Who can forget the businessmen who flaunted their new luxury cars at the height of the Covid crisis?
Gauteng businessman Hamilton Ndlovu was one of them. He posted pictures on social media of three Porsches, a Jeep and a Lamborghini Urus SUV which immediately got him into trouble with SA Revenue Services (Sars). The pictures and video he posted immediately drew fierce backlash from South Africans over Ndolvu’s lack of sensitivity for the plight of his fellow countrymen and women in the midst of a pandemic.
Sars reportedly froze his company bank accounts and conducted a search and seizure raid at his home after the North Gauteng High Court issued a preservation order, placing his assets under curatorship. Ndlovu later apologised for the social media bragging, but the damage was already done. This is a clear example of how social media can be your downfall.
Sars and the Special Investigation Unit were all over this case, particularly after allegations of tender irregularities related to personal protective equipment (PPE) came to light (though these remain unconfirmed).
This is a case that should have high net worth individuals (HNWIs) with an active social media presence quaking in their boots.
Tax Consulting SA’s Jean-Louis Nel recently drew attention to the case and what it means for other high profile HNWIs.
“It has been widely reported that Sars has committed to probing the tax affairs, and information disclosed by high-net-worth individuals on their tax returns, in order to determine their compliance with the respective tax legislation, with the establishment of the High Wealth Individual Taxpayer Segment (HWI).
“The gravitas of this commitment by Sars should not be taken lightly by HNWI, particularly if your lifestyle on social media is not reconcilable with your declared tax information which may result in a one-way ticket to jail in light of the recent amendments to Section 234 of the Tax Administration Act.”
Are the wheels of Justice already turning?
Nel says it has recently been proven that Sars’ sharpened teeth were put to the test when it obtained a preservation order in the Pretoria High Court against the luxury-car-loving businessman, Thabiso Hamilton Ndlovu, who had taken to social media to flaunt his recently acquired vehicles to the value of R10,5-million which did not sit well with Sars officials.
In obtaining the preservation order, Sars did not rely on the legality of the business or the tenders awarded to Ndlovu or any of the associated companies, but rather on the gross non-compliance with the respective tax legislations by the taxpayer. “The information available to Sars, including photographs of the vehicles of the taxpayer on social media, could not be reconciled with what was declared by the taxpayer, which gave rise to the investigation of Ndlovu’s tax affairs, and Sars seeking justice from the courts.”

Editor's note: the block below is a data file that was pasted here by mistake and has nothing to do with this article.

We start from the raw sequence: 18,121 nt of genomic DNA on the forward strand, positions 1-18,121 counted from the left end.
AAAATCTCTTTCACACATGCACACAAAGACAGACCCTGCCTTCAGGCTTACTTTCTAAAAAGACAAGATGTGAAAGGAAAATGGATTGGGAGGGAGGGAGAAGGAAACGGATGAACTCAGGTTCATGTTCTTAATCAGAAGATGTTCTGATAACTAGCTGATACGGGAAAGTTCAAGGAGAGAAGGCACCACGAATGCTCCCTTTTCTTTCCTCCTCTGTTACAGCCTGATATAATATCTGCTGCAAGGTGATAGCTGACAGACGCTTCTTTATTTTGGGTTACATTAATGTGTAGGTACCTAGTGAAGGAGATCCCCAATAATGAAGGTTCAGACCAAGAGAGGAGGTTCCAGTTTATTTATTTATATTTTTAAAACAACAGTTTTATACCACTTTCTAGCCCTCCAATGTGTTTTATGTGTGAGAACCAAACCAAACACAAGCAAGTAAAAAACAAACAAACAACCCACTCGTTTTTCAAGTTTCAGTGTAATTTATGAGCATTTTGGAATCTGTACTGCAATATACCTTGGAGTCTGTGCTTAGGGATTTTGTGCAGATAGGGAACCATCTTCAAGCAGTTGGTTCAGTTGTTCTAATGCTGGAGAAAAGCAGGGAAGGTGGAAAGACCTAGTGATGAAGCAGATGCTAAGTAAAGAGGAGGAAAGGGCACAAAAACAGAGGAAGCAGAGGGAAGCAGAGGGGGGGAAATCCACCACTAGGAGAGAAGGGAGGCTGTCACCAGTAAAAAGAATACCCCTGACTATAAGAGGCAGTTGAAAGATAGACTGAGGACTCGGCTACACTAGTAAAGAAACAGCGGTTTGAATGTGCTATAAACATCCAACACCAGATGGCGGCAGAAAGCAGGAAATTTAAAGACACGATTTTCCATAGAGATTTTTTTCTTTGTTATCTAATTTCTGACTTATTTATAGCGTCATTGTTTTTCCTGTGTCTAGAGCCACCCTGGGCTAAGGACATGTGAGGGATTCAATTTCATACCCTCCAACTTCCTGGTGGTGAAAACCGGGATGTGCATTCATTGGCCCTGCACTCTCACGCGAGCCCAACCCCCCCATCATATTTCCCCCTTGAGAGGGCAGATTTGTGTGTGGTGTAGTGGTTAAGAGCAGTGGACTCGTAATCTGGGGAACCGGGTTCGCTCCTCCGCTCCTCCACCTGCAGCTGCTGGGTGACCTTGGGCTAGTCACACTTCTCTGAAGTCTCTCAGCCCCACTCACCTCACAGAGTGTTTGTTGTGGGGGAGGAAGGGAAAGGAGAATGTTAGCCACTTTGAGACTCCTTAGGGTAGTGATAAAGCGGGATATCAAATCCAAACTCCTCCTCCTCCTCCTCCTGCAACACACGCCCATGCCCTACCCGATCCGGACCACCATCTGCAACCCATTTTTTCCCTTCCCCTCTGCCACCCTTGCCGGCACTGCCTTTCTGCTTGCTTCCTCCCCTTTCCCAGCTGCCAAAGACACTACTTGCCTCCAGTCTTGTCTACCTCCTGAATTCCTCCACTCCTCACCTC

The acting Deputy Judge President of the Gauteng division, Roland Sutherland, noted the following in respect of Ndlovu’s tax compliance:
“The delinquency in the rendering of the tax returns is an obvious and strong indication that the taxpayer is, at best, irresponsible and, at worst, is hiding income. When the conduct occurs over several years the inference of deliberate resistance to the payment of tax becomes even stronger.”
It is expected that Sars will apply the same methodology, including reviewing taxpayer’s social media accounts, when considering the tax affairs of HNWIs, and where there is a want for compliance with the respective tax legislations, Sars will act accordingly, and the courts do not take non-compliance lightly, as can be seen in the Ndlovu matter.
A specialised unit to “follow” taxpayers
The High Wealth Individual Taxpayer Segment (HWI) within Sars has an allocated budget of R3 billion to investigate and conduct specialised audits on HNWI, which may then lead to lifestyle audits and further criminal investigation. It has also been hiring staff to fill vacancies for this unit.
“This unit, empowered by the recent amendment to Section 234 of the TAA, now only needs to prove that a taxpayer’s non-disclosure was negligent, compared with juxtaposition of proving intentional non-disclosure to criminally charge a taxpayer,” says Nel.
You Can Run But You Can’t Hide
As alluded to in the 2021 Budget Speech, Sars has already identified certain HNWI and they may, as early as April 2021, receive letters from the tax agency.
“Sars will be gentle in their initial engagement upon their discovery of your non-compliance to remain fair, however, with April on our doorstep, it is advisable to immediately seek guidance from a tax attorney to avoid an orange jumpsuit and regularise your tax affairs through the Voluntary Disclosure Programme (VDP) under the TAA, where applicable.”